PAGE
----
Biggest Thing to Hit Email in 10 Years

Discussion in 'In The News' started by roundabout, Jun 1, 2011.

  1. roundabout

    roundabout VIP

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    Not exactly breaking, but it's newsworthy all the same.

    'Biggest Thing to Hit Email in 10 Years:' Expert

    Miami--In a move that has revolutionary implications for email marketing, Yahoo and Hotmail--and to a lesser extent, Gmail--have quietly begun allowing senders to include dynamic content in their messages.

    The development allows marketers to do previously unheard-of things such as change the content of an email after it goes out.

    "This is the biggest thing to happen to email in 10 years," said Joshua Baer, founder and CEO of OtherInbox, who took part in a presentation on the development today at the Email Evolution Conference in Miami.

    "Dynamic content in an email makes the email just like a Web page," he said. "You can now run JavaScript in an email. Once you can run JavaScript, you can do anything."

    Baer added that for the last 10 years, email has been stagnant in large part because of security concerns.

    "We got HTML but it was broken HTML," he said.

    The ability to serve dynamic content conceivably allows marketers to overcome the image-rendering issues that have been so prevalent in email for the last decade.

    This new feature also allows recipients to interact with the messages without leaving their inboxes, Baer said.

    "This is their [Yahoo!'s and Microsoft's] answer to Facebook," he said. Currently, when someone gets an email from Facebook, clicking on it results in leaving Yahoo! and Hotmail and going to Facebook--good for Facebook's traffic numbers, bad for Yahoo!'s and Hotmail's.

    With their new dynamic content feature, the email recipient stays on Yahoo! or Hotmail.

    But wouldn't Facebook have to adopt this feature and wouldn't Facebook balk at adopting such a feature?

    "Maybe, maybe not," said Baer. "Think of it this way: Every action you require users to take costs you conversions."

    So while, say, Groupons may lose some traffic using Yahoo!'s and Hotmail's dymanic content capabilities, it gains enough in sales conversions to make the traffic loss worthwhile, said Baer.

    As far as Gmail goes, Baer said, the inbox provider is currently making dynamic content available in its corporate users' inboxes only.

    While information surrounding these developments has been made public, the ISPs are apparently skittish about promoting them.

    For example, a representative of Microsoft was scheduled to participate in the presentation this morning in Miami with Responsys' Aaron Smith, but was forced by upper management to cancel at the last minute. Baer stepped in to take his place.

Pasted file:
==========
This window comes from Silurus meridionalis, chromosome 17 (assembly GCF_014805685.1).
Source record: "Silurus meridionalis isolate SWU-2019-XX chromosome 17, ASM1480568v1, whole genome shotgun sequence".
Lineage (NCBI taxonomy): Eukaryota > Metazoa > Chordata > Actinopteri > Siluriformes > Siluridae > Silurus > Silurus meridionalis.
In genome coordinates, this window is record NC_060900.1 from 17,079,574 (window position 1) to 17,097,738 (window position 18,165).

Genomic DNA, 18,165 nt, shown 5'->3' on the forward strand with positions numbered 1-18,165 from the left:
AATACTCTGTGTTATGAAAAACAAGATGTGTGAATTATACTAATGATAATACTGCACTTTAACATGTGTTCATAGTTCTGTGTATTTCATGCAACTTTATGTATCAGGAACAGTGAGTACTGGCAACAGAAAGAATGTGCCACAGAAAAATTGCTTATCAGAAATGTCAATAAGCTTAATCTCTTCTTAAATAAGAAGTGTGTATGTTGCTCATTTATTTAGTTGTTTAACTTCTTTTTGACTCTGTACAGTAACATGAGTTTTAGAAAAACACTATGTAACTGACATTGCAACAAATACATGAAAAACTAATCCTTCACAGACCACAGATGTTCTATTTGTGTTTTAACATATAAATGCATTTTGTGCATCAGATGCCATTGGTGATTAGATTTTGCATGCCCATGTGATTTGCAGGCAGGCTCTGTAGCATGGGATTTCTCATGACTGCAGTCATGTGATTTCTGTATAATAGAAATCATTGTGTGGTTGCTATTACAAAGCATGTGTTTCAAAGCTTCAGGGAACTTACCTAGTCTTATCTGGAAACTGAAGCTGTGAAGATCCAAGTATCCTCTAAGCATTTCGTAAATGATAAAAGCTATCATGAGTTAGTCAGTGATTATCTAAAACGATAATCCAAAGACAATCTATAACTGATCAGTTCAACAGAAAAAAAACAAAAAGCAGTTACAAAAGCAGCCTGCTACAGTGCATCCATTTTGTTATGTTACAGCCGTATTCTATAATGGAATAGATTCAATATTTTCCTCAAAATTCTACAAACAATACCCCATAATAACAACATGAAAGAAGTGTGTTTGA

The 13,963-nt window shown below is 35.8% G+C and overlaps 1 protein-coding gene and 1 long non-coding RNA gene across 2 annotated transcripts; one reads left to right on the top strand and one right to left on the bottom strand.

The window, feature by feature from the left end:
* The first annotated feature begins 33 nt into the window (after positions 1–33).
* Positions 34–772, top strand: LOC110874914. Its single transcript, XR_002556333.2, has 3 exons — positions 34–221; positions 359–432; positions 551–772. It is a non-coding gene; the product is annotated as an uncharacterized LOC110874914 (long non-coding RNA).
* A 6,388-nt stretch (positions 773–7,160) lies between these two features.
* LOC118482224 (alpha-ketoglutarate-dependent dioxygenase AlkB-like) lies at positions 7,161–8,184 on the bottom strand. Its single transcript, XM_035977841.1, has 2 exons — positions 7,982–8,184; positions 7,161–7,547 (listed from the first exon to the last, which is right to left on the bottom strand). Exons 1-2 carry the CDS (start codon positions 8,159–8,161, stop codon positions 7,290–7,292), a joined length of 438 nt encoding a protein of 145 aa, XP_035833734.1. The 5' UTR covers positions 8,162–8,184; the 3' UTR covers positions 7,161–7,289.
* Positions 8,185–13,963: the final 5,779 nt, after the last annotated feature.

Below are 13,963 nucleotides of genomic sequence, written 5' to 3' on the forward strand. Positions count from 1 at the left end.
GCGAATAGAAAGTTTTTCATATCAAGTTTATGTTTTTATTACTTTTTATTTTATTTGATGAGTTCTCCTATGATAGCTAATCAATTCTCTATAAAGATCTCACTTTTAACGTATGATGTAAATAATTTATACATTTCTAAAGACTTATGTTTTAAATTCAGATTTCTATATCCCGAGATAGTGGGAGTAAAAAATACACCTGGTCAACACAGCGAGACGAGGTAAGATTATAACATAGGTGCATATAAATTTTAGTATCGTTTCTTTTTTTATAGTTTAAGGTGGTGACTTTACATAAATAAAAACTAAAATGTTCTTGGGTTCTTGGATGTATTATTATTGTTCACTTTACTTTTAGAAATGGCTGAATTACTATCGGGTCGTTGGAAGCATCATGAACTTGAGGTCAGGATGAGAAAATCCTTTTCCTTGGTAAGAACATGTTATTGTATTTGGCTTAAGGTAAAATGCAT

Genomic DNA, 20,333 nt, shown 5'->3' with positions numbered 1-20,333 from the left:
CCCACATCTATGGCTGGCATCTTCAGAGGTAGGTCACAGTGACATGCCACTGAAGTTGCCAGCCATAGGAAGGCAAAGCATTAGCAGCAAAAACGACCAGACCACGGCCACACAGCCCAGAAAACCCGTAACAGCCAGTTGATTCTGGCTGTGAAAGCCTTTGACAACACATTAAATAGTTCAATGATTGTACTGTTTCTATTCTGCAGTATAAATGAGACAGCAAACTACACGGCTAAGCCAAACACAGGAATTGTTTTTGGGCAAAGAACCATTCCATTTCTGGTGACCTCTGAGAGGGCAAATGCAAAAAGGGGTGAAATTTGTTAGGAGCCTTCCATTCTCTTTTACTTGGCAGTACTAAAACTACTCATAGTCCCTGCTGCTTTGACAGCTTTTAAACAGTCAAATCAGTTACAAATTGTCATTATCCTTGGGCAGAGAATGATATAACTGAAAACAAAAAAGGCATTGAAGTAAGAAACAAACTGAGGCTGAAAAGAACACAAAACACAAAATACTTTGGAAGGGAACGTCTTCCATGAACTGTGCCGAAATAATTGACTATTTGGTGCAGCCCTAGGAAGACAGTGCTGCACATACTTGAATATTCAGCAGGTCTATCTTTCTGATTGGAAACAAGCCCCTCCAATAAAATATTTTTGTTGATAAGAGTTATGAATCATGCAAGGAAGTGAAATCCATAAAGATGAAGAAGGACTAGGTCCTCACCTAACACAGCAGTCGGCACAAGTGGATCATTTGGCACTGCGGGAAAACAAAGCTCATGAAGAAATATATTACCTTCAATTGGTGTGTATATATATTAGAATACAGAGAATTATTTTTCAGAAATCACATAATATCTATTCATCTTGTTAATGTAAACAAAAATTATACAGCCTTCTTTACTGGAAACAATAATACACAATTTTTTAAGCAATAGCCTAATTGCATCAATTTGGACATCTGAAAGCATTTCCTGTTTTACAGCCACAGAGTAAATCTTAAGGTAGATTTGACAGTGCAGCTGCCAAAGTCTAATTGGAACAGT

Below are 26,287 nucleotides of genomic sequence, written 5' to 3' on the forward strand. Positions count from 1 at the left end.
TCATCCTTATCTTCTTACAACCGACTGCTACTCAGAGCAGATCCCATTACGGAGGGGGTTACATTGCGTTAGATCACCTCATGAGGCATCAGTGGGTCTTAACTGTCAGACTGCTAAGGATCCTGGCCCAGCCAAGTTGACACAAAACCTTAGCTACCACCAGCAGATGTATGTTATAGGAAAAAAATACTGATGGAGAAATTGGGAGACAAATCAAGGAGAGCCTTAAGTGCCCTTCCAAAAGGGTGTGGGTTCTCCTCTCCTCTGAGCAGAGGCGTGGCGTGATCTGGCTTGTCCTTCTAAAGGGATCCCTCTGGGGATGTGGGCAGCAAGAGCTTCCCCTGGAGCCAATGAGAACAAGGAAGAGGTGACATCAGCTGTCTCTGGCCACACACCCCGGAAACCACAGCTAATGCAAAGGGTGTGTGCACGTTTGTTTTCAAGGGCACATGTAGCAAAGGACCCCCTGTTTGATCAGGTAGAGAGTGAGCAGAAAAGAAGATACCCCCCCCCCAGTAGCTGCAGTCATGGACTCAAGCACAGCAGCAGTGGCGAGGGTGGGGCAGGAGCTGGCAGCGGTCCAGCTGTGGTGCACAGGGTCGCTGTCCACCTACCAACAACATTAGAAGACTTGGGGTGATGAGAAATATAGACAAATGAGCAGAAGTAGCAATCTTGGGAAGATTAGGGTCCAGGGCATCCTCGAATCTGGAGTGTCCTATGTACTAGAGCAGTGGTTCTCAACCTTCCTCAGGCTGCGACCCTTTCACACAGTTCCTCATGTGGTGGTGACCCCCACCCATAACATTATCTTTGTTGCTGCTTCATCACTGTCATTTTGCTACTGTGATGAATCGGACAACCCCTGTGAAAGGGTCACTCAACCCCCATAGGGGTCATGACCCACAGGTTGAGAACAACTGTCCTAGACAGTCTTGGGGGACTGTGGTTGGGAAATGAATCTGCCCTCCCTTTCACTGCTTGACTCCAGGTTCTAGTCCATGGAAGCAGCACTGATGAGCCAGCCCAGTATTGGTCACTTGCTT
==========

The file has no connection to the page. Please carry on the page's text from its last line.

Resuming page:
"Everything we're talking about here is public," said Baer. "I just don't think they're ready for 500 marketers to call them and say: 'I want to try dynamic content.' Right now they're looking for large brands with great email practices to beta test it."

    Source:
    http://www.magillreport.com/Biggest-Thing-to-Hit-Email-in-10-Years-Expert/
    ...

    Afterthoughts... if one can change content dynamically, imagine being able to capture a click, being notified, and automatically having that ad "change" to offer #2 in the same category, just in case that click didnt convert, the person (before deleting the email) will see something totally brand new. Could this work? Or would a "refresh" be needed in the email client?
     
  2. ndocoder

    ndocoder VIP

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    This would work. Javascript is based on events, so when the user activates an event, such as a click, a rollover, a mousedown, etc..., assuming they dont limit the javascript functionality, you could pretty much do anything like you would in a website, ie change an ad, have them fill out and submit a form right there, and a million other possibilities limited only by your imagination.

    Because people are devious and the code is run by your browser on your local machine, most ISPs blocked Javascript a long time ago for all of the standard virus/bot type reasons, which leads me to believe that they will need some sort of security that does not allow certain code to run.
     
  3. Fun4uoc

    Fun4uoc VIP

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    100% right, there are too many malicious things that could be done.
     
  4. airin

    airin Member

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    If you want to spend some $$$ and don't mind sending unmasked links, not being able to host your images, etc. you can use Omniture to essentially self-optimize email creatives on the fly. It's not Java or anything special like that, but is a useful tool for the people developing campaigns to make sure they are giving publishers the best possible creative/from/subject combinations.

    I don't know of any mailers that actually use this as practice, as it adds a whole new level of issues for delivery. It'd be awesome for someone to come up with something like this geared towards the mailing end and not the advertiser/development end.
     
  5. DoldGigga

    DoldGigga VIP

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    I actually have a fully functional MTA written in javascript. I think this opens the door to interesting things.
     
  6. Emaginem

    Emaginem VIP

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    I smell an excellent mailerforum case study
     

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